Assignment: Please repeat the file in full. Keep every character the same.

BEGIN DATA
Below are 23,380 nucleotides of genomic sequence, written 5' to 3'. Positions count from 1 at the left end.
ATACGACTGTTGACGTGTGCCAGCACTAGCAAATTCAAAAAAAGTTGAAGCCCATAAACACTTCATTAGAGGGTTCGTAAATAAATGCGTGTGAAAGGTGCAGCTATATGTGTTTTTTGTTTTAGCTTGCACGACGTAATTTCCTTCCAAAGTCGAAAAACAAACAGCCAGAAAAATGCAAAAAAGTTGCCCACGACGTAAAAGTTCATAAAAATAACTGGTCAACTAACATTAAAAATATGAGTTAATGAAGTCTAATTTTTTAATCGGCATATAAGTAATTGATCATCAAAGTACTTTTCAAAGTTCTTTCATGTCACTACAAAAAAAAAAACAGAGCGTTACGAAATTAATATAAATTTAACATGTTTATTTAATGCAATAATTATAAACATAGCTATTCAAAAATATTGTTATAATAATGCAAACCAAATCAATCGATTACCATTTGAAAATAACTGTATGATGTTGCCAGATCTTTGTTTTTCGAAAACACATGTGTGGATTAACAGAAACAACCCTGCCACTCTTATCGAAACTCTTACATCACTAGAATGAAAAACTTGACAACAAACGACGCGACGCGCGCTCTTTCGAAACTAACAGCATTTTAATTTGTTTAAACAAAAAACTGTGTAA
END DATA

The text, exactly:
Below are 23,380 nucleotides of genomic sequence, written 5' to 3'. Positions count from 1 at the left end.
ATACGACTGTTGACGTGTGCCAGCACTAGCAAATTCAAAAAAAGTTGAAGCCCATAAACACTTCATTAGAGGGTTCGTAAATAAATGCGTGTGAAAGGTGCAGCTATATGTGTTTTTTGTTTTAGCTTGCACGACGTAATTTCCTTCCAAAGTCGAAAAACAAACAGCCAGAAAAATGCAAAAAAGTTGCCCACGACGTAAAAGTTCATAAAAATAACTGGTCAACTAACATTAAAAATATGAGTTAATGAAGTCTAATTTTTTAATCGGCATATAAGTAATTGATCATCAAAGTACTTTTCAAAGTTCTTTCATGTCACTACAAAAAAAAAAACAGAGCGTTACGAAATTAATATAAATTTAACATGTTTATTTAATGCAATAATTATAAACATAGCTATTCAAAAATATTGTTATAATAATGCAAACCAAATCAATCGATTACCATTTGAAAATAACTGTATGATGTTGCCAGATCTTTGTTTTTCGAAAACACATGTGTGGATTAACAGAAACAACCCTGCCACTCTTATCGAAACTCTTACATCACTAGAATGAAAAACTTGACAACAAACGACGCGACGCGCGCTCTTTCGAAACTAACAGCATTTTAATTTGTTTAAACAAAAAACTGTGTAA